Perseverance in Faith | All Around the Western Front

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I write today as a Catholic who has studied extensively history. One could call me a Catholic Historian, but let it be made clear that my Catholicism can never be separated from who I am and my words. We, the Charity of Christ, find ourselves on the other side of a Relativist Revolution, we are now subjugated to the rule of those who have separated God from the public sphere. Of course, this is not the first time this has occurred in our history–in Salvation History.

We, The Charity of Christ, for far too long have been sold the lie that we must conduct our faithfulness separate from our actions in the public sphere. The Communist attempted to perfect this ideology, but make no mistake, the so-called “Enlightenment” originated the idea in the world. An idea that is very much supported in our mainstream society with pop culture scientist like Neil DeGrasse Tyson who propose an idea like a nation called “Rationalia.” I tweeted back to Tyson that Ironically his sentiment is the same as the Soviets before they exterminated Polish Catholics.

 

 

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5 Comments

  1. What do you mean by: ‘…the other side of a Relativist Revolution, we are now subjugated to the rule of those who have separated God from the public sphere.’? (I don’t ask to be critical, I am genuinely asking for greater clarification of your meaning.)

    1st – Of whom do you refer as the Revivalists? Are you speaking of Protestant, American/European revivals which have taken place (largely among protestants) between the commencement of the Methodist movement (circa 1750s) entailing the first and second ‘Great Awakenings,’ through the Pentecostal revivals ranging from the early 1900s until about 1960, or so, or are you speaking of some other movement?

    2nd – is your implication that the revivalist movement, itself, caused the separation of God from the public sphere, or that the general social backlash from it caused a rejection of moral values in the political and social arenas (this second more readily complies with my own perspective, as many of the protestant revivalists were not only willing to address social/political issues, but also in a few cases, run for political office)?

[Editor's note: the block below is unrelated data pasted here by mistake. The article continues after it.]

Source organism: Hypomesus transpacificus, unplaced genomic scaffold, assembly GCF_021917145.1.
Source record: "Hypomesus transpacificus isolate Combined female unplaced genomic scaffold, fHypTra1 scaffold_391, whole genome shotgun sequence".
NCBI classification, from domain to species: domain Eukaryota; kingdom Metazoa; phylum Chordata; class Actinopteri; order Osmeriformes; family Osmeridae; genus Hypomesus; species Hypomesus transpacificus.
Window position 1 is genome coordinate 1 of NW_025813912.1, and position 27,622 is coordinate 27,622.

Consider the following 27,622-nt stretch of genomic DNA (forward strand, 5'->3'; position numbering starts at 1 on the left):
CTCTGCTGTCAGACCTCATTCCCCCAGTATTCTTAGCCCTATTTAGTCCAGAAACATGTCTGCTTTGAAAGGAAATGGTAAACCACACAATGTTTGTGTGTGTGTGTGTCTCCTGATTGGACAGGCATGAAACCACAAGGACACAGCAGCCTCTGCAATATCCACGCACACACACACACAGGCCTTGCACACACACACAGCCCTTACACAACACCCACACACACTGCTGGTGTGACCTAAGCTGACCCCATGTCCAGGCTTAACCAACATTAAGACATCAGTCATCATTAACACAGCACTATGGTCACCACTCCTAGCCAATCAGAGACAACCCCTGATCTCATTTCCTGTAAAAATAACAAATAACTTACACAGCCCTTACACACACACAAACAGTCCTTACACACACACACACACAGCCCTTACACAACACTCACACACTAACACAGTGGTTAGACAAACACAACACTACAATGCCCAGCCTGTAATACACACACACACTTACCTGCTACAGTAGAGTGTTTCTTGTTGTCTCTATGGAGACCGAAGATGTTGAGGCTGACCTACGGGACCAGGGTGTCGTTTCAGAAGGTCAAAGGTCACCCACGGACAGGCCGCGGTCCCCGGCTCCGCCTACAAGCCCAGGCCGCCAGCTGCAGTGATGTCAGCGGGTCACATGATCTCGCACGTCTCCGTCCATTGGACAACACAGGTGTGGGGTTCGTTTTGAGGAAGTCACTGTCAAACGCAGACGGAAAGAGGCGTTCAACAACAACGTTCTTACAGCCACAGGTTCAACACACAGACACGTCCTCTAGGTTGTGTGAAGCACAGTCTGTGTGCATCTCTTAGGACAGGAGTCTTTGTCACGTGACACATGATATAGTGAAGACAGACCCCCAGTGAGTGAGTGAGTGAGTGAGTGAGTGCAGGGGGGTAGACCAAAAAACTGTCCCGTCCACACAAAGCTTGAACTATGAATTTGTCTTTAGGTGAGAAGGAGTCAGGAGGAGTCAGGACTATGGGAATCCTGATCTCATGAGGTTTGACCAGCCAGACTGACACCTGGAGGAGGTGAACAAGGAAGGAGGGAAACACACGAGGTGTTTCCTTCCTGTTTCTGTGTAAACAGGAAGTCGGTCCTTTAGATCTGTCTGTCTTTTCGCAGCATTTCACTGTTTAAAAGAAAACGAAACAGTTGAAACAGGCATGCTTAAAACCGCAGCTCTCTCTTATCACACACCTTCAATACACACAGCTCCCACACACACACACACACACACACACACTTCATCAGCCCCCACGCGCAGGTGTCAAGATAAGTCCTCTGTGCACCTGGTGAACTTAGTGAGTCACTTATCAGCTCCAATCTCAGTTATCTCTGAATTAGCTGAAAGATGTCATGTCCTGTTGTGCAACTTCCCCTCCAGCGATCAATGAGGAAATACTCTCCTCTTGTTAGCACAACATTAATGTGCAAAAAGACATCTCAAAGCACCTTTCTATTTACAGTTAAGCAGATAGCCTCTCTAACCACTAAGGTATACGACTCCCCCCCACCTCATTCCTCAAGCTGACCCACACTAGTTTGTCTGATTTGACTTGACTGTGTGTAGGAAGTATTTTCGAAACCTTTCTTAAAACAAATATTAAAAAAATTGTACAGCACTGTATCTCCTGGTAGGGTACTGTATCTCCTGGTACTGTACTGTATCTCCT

Again, I don’t ask, or speak as critical, but as an inquirer of your perspective. From my research, and perspective, the seperation of God from the public sphere can be traced to the first Vatican Council, and the reign of Pius the X. (I read a great book on it – well, most of the book, had to return it to the library before I got through to the end. It was called ‘Hitler’s Pope,’ written by a Catholic scholar. Essentially he broke down a lot of the history of the political dealings of the Vatican with Nazi Germany, as the church had developed a concordat agreement which vouched itself out of the political sphere in order to be granted greater moral authority by the political party.

    Either way I think that your premise is accurate, Christians ought to be morally engaged in society.

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    1. Ummmm when I speak about relativists it’s usually how it’s commonly defined. It’s not tied to the religious but more towards the philosophical movement spurred by the Enlightenment which led to skepticism. It’s often reflected by the philosophical principles of post-modernism, which denies that there are such principles as absolute truth. Many Christian movements albeit disagree do believe in absolutism to some degree. The other side of the relativist revolution, I personally would put at around the beginning in philosophical movements after the industrial revolution, if you wanted a precise period of time, those who have no need for absolutism, which generally I consider to be secularists/Marxists/communists.

      I would suggest doing more research on Pope Pius XII ( not X) in fact, contemporary research indicates that the assertions made by Cornwell in Hitler’s Pope are baseless. A good book written by a non Catholic is Bearing False Witness by Rodney Stark. Also, Jewish historian Martin Gilbret also criticizes Cornwell’s work. Current research reflects that Pope Pius XII should actually be commended for saving the lives he did during the period.

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      1. Ah, I see, I believed you had used the word ‘reVIVAList,’ not ‘reLATIVist,’ maybe it was a typo, or perhaps I just misread it.

        Thanks for the thoughts on the book as well. I didn’t get the impression from it that the pope was maliciously, or corruptly proceeding with the fascist powers – it would doubtless be a sticky situation to be in, the rise of several fascist dictatorships at the same time in Europe plus the known threat of the growing communist movement which had already slain hundreds of thousands in formerly Christian Slavic nations, particularly just after the first world war. And the first dictatorship arising in the very nation where the Vatican is located – how terrifying! Worthy of more reading, yes.

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